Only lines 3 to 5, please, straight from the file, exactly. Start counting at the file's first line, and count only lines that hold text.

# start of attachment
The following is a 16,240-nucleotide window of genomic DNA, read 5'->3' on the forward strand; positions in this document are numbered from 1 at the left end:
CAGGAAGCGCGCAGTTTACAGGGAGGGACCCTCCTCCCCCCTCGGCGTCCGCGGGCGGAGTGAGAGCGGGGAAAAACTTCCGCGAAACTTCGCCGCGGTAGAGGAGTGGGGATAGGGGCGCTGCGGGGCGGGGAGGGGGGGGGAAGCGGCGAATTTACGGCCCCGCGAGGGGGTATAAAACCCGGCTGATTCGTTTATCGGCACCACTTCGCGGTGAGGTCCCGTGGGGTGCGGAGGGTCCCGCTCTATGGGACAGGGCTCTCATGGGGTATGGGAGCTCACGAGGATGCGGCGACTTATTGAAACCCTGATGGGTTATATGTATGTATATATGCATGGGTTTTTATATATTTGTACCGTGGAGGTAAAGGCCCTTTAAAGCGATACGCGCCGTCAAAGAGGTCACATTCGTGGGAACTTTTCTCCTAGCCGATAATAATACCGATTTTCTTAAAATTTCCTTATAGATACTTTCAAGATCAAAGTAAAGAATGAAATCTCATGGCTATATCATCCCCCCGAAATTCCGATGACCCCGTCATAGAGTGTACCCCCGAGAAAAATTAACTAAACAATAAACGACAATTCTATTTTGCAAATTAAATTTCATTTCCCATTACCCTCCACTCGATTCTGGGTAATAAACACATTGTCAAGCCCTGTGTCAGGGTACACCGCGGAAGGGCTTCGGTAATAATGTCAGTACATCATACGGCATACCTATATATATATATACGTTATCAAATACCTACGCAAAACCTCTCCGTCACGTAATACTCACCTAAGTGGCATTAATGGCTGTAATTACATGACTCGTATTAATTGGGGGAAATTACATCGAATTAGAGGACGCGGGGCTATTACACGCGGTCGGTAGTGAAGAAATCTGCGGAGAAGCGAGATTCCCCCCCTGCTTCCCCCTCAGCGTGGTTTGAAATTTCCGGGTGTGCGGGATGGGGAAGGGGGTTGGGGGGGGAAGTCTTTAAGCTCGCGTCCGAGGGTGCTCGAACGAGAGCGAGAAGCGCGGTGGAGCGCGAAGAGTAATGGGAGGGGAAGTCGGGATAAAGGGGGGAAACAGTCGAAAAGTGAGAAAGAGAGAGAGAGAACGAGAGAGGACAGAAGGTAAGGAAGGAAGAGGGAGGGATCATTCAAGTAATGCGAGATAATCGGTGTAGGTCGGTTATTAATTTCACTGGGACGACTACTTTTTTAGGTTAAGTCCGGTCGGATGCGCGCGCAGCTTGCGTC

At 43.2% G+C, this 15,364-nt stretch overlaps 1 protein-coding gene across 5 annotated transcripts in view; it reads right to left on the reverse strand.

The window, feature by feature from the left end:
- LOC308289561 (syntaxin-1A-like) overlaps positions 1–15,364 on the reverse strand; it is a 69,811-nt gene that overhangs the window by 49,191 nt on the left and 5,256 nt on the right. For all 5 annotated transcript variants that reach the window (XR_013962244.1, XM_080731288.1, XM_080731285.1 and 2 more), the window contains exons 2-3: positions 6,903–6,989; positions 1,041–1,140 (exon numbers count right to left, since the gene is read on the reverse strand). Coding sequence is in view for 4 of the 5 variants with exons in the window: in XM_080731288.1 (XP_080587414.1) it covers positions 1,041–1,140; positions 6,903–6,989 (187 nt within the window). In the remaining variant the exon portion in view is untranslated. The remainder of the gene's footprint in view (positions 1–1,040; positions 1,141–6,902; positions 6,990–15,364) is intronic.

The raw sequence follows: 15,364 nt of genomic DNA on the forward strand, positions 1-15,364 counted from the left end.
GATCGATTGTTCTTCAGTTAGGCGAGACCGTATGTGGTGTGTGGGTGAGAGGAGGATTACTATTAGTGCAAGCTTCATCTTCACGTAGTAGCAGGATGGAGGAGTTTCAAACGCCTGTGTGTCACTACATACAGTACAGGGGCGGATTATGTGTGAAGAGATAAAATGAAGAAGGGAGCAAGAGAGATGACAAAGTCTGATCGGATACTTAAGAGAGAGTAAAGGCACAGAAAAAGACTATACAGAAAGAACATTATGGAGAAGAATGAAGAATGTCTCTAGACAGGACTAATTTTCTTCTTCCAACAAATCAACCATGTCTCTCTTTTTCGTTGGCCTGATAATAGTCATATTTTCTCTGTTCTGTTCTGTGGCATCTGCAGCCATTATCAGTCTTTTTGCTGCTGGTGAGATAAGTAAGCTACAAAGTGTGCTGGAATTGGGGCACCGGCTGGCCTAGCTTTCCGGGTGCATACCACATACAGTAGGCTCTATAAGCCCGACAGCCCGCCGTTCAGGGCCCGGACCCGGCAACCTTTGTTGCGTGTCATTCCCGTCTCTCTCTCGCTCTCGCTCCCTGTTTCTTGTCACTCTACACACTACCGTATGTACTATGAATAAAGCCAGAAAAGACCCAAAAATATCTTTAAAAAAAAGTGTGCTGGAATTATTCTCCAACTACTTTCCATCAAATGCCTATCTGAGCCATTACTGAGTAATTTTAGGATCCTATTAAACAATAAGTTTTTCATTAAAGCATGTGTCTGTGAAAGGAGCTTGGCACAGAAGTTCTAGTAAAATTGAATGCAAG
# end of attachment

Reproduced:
At 43.2% G+C, this 15,364-nt stretch overlaps 1 protein-coding gene across 5 annotated transcripts in view; it reads right to left on the reverse strand.

The window, feature by feature from the left end:
- LOC308289561 (syntaxin-1A-like) overlaps positions 1–15,364 on the reverse strand; it is a 69,811-nt gene that overhangs the window by 49,191 nt on the left and 5,256 nt on the right. For all 5 annotated transcript variants that reach the window (XR_013962244.1, XM_080731288.1, XM_080731285.1 and 2 more), the window contains exons 2-3: positions 6,903–6,989; positions 1,041–1,140 (exon numbers count right to left, since the gene is read on the reverse strand). Coding sequence is in view for 4 of the 5 variants with exons in the window: in XM_080731288.1 (XP_080587414.1) it covers positions 1,041–1,140; positions 6,903–6,989 (187 nt within the window). In the remaining variant the exon portion in view is untranslated. The remainder of the gene's footprint in view (positions 1–1,040; positions 1,141–6,902; positions 6,990–15,364) is intronic.